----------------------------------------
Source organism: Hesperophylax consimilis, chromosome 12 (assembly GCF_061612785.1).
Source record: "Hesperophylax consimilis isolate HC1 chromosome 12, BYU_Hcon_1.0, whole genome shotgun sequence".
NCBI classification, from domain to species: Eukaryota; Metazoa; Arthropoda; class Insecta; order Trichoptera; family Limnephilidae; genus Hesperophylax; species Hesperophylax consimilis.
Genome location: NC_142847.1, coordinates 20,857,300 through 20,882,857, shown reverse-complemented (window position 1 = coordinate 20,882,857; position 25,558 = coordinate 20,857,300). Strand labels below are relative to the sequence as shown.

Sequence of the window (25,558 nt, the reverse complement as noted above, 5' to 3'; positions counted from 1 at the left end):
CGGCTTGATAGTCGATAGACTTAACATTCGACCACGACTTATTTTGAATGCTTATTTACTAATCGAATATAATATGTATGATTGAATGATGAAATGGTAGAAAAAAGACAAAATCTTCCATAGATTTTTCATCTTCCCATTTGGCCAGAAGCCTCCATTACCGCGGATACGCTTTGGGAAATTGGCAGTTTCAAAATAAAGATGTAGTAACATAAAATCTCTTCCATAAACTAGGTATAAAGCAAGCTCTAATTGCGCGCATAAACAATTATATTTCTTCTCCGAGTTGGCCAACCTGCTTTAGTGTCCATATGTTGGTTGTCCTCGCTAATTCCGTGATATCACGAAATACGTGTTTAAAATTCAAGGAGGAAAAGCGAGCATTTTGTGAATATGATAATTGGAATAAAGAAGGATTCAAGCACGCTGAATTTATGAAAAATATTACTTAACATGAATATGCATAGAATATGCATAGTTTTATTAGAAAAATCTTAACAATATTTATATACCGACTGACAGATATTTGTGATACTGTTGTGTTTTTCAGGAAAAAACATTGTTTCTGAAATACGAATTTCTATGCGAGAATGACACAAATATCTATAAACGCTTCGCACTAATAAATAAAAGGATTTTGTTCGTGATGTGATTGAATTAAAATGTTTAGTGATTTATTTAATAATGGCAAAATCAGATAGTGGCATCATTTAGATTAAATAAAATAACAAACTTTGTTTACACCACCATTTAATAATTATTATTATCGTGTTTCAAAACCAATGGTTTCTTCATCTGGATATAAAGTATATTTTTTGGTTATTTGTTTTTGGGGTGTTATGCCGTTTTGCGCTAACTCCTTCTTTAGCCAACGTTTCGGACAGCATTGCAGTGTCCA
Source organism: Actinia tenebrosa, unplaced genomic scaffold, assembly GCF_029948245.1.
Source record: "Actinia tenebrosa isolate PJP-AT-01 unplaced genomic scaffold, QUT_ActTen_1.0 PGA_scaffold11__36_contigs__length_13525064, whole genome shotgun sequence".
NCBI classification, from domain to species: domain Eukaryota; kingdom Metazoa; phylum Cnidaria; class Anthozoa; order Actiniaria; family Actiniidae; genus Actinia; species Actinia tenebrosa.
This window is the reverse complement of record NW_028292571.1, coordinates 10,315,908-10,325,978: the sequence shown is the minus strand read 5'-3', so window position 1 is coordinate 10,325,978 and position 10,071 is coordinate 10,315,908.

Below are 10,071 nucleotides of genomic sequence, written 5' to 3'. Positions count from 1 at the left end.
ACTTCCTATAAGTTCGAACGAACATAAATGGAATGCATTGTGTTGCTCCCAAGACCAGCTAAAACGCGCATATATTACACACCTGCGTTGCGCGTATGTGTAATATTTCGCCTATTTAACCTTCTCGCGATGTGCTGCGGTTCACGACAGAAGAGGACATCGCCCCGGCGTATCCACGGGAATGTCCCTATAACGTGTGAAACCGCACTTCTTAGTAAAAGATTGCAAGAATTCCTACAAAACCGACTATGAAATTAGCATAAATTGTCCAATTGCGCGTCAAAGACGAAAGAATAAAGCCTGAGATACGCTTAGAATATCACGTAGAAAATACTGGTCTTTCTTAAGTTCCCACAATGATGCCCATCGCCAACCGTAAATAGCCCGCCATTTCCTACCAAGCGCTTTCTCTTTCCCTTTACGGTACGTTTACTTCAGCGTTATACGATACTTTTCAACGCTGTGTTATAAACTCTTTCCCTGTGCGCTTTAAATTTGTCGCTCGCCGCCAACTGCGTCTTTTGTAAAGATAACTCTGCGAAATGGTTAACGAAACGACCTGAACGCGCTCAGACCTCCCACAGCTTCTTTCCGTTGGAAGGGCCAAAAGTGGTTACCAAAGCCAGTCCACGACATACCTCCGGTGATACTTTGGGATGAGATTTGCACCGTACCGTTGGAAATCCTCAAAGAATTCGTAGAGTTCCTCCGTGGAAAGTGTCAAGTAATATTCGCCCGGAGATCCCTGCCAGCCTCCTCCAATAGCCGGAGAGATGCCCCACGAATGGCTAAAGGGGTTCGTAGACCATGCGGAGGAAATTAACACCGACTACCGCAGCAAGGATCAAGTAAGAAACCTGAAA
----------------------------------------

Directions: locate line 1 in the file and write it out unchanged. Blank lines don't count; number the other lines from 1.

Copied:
Source organism: Hesperophylax consimilis, chromosome 12 (assembly GCF_061612785.1).